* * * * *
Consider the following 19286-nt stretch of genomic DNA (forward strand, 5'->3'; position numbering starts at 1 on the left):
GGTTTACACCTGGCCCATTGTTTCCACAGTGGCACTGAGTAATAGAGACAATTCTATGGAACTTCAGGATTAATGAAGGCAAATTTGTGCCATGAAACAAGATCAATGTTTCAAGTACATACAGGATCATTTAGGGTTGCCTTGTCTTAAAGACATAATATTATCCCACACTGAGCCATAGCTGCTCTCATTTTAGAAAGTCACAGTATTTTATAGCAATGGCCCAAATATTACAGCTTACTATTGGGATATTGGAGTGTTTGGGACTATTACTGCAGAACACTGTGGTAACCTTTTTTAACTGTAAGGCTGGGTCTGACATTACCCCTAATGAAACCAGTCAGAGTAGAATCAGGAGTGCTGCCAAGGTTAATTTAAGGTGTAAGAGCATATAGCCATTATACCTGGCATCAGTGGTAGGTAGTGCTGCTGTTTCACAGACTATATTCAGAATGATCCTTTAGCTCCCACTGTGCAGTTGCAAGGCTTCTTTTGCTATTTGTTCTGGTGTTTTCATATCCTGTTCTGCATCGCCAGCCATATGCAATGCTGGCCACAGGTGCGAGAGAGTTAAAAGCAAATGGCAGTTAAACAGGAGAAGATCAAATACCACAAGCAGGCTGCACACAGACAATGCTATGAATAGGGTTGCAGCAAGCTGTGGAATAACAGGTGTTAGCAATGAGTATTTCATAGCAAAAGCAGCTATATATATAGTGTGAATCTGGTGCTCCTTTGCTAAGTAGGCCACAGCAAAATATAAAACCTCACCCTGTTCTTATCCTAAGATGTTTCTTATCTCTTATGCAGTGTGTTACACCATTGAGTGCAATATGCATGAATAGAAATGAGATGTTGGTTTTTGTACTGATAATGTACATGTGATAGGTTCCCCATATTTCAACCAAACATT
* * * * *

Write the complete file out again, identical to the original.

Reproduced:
Consider the following 19286-nt stretch of genomic DNA (forward strand, 5'->3'; position numbering starts at 1 on the left):
GGTTTACACCTGGCCCATTGTTTCCACAGTGGCACTGAGTAATAGAGACAATTCTATGGAACTTCAGGATTAATGAAGGCAAATTTGTGCCATGAAACAAGATCAATGTTTCAAGTACATACAGGATCATTTAGGGTTGCCTTGTCTTAAAGACATAATATTATCCCACACTGAGCCATAGCTGCTCTCATTTTAGAAAGTCACAGTATTTTATAGCAATGGCCCAAATATTACAGCTTACTATTGGGATATTGGAGTGTTTGGGACTATTACTGCAGAACACTGTGGTAACCTTTTTTAACTGTAAGGCTGGGTCTGACATTACCCCTAATGAAACCAGTCAGAGTAGAATCAGGAGTGCTGCCAAGGTTAATTTAAGGTGTAAGAGCATATAGCCATTATACCTGGCATCAGTGGTAGGTAGTGCTGCTGTTTCACAGACTATATTCAGAATGATCCTTTAGCTCCCACTGTGCAGTTGCAAGGCTTCTTTTGCTATTTGTTCTGGTGTTTTCATATCCTGTTCTGCATCGCCAGCCATATGCAATGCTGGCCACAGGTGCGAGAGAGTTAAAAGCAAATGGCAGTTAAACAGGAGAAGATCAAATACCACAAGCAGGCTGCACACAGACAATGCTATGAATAGGGTTGCAGCAAGCTGTGGAATAACAGGTGTTAGCAATGAGTATTTCATAGCAAAAGCAGCTATATATATAGTGTGAATCTGGTGCTCCTTTGCTAAGTAGGCCACAGCAAAATATAAAACCTCACCCTGTTCTTATCCTAAGATGTTTCTTATCTCTTATGCAGTGTGTTACACCATTGAGTGCAATATGCATGAATAGAAATGAGATGTTGGTTTTTGTACTGATAATGTACATGTGATAGGTTCCCCATATTTCAACCAAACATT